A Laodicean. Source of photograph: Anniversary Edition of the Wessex Novels, 1920, facing XIII, 416. Scanned image (2002) by Philip V. Allingham; text by Allingham and George P. Landow. [You may use this image without prior permission for any scholarly or educational purpose as long as you (1) credit the person who scanned the image and (2) link your document to this URL.]— supposedly the original of Stancy Castle, Markton, in Hardy's
According to the editors, many of whose remarks seem based on Thomas Hardy's Wessex (1913) by Herman Lea,
Stancy Castle, another view of which is shown in the frontispiece, was evidently suggested by Dunster Castle. The name Dunster prepares us to some extent for the situation of the castle. "Tor" means tower; "dun" means hill; and hence we are not surprised to find an almost precipitous hill clothed with grand old trees, from which the richly coloured stone towers and parapets arise against the skyline. When Edward the Confessor was King, Dunster Castle was held by Aluric, but William the Conqueror made it over to William de Mohun. During the Parliamentary wars its politics changed rapidly; first it declared for the Parliament, afterwards for King Charles; then it was beseiged for several months by Cromwell's forces, to whom it finally surrendered. In 1376 it was purchased by the ancestors of the present owner.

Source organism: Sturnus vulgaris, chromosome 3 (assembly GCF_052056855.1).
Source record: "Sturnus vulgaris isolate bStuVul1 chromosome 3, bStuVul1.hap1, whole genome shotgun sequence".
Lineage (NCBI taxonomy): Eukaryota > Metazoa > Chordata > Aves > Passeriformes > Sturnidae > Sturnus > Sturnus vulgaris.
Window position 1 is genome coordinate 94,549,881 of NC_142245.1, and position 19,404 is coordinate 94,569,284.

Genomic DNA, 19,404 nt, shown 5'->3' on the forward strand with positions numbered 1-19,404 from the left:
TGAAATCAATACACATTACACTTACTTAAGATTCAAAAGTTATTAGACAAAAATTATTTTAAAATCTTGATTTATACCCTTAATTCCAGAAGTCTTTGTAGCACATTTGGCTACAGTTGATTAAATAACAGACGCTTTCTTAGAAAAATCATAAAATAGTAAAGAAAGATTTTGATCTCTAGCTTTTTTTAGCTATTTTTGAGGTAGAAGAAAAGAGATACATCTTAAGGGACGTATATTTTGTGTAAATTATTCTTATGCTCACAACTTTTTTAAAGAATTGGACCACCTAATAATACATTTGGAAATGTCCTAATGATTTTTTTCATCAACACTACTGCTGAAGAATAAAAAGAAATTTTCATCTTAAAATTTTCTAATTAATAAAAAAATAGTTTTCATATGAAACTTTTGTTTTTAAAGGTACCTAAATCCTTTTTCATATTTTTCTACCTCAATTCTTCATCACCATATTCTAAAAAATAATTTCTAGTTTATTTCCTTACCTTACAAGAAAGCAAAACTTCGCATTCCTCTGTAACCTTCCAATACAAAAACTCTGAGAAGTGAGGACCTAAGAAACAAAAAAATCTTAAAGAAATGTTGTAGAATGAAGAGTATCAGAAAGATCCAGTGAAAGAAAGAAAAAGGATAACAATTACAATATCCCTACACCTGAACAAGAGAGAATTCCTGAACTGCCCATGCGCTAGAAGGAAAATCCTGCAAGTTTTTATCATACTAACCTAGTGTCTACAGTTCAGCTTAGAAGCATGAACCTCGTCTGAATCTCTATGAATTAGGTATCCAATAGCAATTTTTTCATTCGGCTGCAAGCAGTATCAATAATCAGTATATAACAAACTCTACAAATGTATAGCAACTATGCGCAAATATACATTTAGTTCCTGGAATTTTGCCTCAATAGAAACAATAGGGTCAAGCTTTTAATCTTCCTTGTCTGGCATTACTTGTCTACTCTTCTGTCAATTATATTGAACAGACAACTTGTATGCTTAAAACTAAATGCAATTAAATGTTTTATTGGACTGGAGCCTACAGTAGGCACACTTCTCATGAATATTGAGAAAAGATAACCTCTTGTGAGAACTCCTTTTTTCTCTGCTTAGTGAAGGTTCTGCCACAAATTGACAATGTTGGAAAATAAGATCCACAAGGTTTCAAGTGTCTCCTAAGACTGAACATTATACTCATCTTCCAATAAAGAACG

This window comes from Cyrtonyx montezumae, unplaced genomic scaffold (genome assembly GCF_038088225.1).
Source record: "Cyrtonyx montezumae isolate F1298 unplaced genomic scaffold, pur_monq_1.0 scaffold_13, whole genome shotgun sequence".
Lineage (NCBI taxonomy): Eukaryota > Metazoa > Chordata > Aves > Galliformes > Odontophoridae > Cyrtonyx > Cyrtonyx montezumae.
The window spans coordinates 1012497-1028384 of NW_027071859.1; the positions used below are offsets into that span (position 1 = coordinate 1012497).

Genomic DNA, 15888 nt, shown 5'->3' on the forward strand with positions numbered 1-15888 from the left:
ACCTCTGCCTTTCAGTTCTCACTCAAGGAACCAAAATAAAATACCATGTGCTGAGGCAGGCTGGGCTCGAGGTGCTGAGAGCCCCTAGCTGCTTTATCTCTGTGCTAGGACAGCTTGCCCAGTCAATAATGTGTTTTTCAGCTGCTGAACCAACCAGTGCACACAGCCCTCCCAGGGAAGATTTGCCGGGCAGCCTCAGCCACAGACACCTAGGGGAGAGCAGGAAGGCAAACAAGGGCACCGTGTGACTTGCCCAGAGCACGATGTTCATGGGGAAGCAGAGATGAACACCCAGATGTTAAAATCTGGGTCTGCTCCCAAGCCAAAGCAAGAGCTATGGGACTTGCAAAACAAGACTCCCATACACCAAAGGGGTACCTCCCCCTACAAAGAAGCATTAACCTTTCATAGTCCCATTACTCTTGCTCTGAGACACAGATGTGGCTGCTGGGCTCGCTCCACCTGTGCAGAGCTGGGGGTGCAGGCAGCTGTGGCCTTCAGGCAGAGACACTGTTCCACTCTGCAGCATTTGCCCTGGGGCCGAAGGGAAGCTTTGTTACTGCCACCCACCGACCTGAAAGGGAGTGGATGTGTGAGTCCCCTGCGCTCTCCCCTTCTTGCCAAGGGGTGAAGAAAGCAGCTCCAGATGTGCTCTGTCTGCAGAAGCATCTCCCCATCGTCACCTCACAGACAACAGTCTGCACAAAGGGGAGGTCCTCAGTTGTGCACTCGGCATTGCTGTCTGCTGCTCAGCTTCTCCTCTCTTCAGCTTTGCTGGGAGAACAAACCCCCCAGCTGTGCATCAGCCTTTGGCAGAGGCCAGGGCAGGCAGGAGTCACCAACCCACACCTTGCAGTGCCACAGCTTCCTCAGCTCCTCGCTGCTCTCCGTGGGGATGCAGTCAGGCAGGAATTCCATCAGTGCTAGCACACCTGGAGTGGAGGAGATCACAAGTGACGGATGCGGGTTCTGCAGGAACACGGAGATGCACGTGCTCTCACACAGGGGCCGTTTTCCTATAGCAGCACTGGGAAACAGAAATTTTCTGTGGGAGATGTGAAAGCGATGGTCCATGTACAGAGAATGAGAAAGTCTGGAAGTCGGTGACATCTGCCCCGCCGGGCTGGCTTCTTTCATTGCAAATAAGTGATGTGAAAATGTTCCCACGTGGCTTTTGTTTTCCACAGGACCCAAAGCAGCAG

Hardy, Thomas. A Laodicean, A Story of To-day. "Anniversary Edition of the Wessex Novels." Vol 13. New York & London: Harper & Brothers, 1920. This edition derives in part from previous editions and the photographs of 1912.
Last modified 24 August 2002